NutraIngredients-USA talked with botanical experts Chris Kilham, aka The Medicine Hunter, and Mark Blumenthal, founder and executive director of the American Botanical Council. Both had numerous ingredients to share that have been shown to have cognitive health benetifs.
First, to efficacy. Cognitive health is a broad brush; it can mean anything from mild memory impairment to more serious conditions gathered under the umbrella of Age Related Cognitive Decline. Stepping further one comes up against the 800-lb. gorilla in the room, Alzheimer’s disease.
According to the Alzheimer’s Association, more than 5 million Americans are living with the disease, and 1 in 3 seniors will die while afflicted with Alzheimer’s or another form of dementia. A new case of Alzheimer’s crops up every 67 seconds in the US, the organization said.
As far as this extreme end of the spectrum is concerned, even organizations favorable to dietary supplementation are cautious about recommending alternative therapies in dealing with dementia. The National Center for Complementary and Alternative Medicine (NCCAM), a division of the National Institutes of Health, recently rounded up the state of evidence for ginkgo, vitamin E, fish oils, curcumin and two different types of ginseng as it relates to cognitive decline. “There is no strong evidence that any complementary health approach or diet can prevent cognitive impairment," the Center said.
“I’m not sure NCCAM is the best source. I think even there is built into in the supposedly unbiased view a presumption that pharmaceuticals are the standard and all other agents are encroaching into the territory of credible medicine,” Kilham said. “If you look at the 1,500-plus studies on curcumin, the hundreds of studies on rhodiola, the hundreds of studies on other botanicals, it’s very obvious that the science is strong. It’s definitive and it shows that traditional uses written down in scriptures or other texts were right on even though people didn’t understand the mechanism of action.”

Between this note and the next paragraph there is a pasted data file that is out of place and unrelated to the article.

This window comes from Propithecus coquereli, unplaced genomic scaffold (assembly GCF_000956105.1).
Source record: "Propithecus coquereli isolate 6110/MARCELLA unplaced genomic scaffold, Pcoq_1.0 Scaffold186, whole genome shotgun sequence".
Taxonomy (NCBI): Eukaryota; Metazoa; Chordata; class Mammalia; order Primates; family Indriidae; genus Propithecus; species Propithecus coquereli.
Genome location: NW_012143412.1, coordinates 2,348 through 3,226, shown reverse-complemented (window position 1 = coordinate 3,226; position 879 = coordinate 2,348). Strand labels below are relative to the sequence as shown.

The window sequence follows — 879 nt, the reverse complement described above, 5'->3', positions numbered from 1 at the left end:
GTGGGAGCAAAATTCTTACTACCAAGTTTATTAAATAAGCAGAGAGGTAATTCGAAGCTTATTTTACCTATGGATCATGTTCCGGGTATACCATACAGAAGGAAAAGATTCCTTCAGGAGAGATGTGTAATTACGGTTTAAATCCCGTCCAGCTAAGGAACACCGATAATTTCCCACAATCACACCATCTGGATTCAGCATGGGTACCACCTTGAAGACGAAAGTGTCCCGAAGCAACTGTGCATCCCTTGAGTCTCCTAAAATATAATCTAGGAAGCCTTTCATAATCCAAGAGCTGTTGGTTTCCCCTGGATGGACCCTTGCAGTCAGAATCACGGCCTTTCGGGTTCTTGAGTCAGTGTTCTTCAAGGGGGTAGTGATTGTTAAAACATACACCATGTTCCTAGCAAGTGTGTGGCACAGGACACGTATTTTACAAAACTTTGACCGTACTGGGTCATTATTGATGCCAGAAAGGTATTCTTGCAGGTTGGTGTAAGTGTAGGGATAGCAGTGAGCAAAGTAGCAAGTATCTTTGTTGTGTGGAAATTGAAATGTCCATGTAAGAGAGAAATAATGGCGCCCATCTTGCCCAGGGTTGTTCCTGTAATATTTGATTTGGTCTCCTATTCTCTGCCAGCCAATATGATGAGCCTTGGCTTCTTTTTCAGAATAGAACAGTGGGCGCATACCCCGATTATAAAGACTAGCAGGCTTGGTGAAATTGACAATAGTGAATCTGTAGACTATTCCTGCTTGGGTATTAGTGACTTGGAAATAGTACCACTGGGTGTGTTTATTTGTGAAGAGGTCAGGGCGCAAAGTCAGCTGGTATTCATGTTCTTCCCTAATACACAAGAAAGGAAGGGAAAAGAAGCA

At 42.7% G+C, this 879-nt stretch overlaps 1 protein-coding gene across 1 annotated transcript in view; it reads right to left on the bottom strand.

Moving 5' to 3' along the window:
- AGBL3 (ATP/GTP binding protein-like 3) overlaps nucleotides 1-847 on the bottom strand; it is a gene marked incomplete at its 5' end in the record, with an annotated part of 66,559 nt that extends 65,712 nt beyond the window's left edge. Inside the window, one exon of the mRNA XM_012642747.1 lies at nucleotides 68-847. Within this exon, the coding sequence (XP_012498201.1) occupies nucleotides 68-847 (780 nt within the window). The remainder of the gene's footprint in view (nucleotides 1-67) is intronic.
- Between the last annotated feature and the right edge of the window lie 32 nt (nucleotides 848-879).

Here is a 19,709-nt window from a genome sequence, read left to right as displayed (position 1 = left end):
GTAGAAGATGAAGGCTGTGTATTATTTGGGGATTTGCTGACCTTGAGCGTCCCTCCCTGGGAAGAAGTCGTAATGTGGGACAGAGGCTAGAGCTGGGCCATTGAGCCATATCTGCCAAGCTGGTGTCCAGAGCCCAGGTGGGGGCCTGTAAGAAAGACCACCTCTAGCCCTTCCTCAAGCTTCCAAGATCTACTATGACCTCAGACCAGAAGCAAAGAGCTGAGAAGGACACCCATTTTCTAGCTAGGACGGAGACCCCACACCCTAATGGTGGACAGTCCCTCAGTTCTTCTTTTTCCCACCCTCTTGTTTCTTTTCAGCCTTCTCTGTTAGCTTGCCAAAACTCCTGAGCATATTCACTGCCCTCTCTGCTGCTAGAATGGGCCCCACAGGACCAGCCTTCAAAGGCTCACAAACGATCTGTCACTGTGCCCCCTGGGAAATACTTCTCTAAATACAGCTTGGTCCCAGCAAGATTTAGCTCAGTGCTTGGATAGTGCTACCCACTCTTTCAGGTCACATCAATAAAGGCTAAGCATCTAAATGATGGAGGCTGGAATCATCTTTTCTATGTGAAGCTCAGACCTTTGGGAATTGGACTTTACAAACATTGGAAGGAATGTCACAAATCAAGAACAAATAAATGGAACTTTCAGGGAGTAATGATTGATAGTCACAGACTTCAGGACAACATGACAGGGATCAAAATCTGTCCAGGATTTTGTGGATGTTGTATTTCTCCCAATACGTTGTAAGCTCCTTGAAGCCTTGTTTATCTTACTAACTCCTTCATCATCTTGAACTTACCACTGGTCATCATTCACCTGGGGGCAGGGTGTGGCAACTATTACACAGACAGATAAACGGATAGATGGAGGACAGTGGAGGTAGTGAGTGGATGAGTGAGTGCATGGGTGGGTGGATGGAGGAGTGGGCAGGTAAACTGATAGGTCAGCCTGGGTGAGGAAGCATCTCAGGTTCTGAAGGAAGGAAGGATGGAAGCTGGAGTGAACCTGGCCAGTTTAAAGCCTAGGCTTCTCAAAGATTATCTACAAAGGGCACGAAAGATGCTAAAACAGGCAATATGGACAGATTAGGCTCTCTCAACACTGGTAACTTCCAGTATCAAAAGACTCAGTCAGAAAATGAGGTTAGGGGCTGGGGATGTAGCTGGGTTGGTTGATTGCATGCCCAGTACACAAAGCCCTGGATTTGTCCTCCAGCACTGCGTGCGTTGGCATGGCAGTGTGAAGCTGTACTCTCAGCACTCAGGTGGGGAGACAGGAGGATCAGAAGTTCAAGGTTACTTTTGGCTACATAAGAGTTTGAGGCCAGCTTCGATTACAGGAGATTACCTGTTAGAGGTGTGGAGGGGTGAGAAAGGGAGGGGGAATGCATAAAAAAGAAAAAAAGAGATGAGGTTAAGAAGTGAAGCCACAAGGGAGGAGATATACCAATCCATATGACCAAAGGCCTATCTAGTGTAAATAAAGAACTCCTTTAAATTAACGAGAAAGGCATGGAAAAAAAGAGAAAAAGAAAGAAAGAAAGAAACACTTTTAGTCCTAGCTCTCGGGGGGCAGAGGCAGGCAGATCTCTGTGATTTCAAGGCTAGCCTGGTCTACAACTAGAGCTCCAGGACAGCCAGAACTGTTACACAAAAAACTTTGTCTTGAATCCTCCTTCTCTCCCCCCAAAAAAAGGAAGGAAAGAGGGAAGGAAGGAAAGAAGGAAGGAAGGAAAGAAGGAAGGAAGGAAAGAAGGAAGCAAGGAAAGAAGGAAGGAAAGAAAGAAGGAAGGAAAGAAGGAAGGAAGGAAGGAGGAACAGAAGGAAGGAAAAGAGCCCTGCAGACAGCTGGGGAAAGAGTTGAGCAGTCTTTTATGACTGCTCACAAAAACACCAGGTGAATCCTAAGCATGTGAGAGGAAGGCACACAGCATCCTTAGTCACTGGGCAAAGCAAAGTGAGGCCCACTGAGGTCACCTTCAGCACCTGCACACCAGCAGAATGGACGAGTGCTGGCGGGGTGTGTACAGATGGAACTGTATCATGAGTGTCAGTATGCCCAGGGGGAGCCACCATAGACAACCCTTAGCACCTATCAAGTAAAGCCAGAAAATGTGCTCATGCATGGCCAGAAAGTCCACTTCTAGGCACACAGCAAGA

When forming his list, Kilham was quick to point out his top candidates:
Schisandra. “There are actually few if any botanicals that match the cognitive benefits of Schisandra berry,” Kilham said. This botanical is native to northeast China and has been a mainstay of traditional Chinese medicine for many centuries. Credited as being an adaptogen, the botanical is used in many preparations, including those meant for cognitive function.
“This botanical probably has more studies around for functional brain parameters than any other. Granted, many of these studies were conducted in China,” Kilham said. A small study published in Phytomedicine in 2010 found that a preparation of Schisandra, rhodiola end eluthero helped tired test subjects perform better on cognitive tasks.
“It’s just super broad. I think this could be the definitive replacement for Adderall,” Kilham said.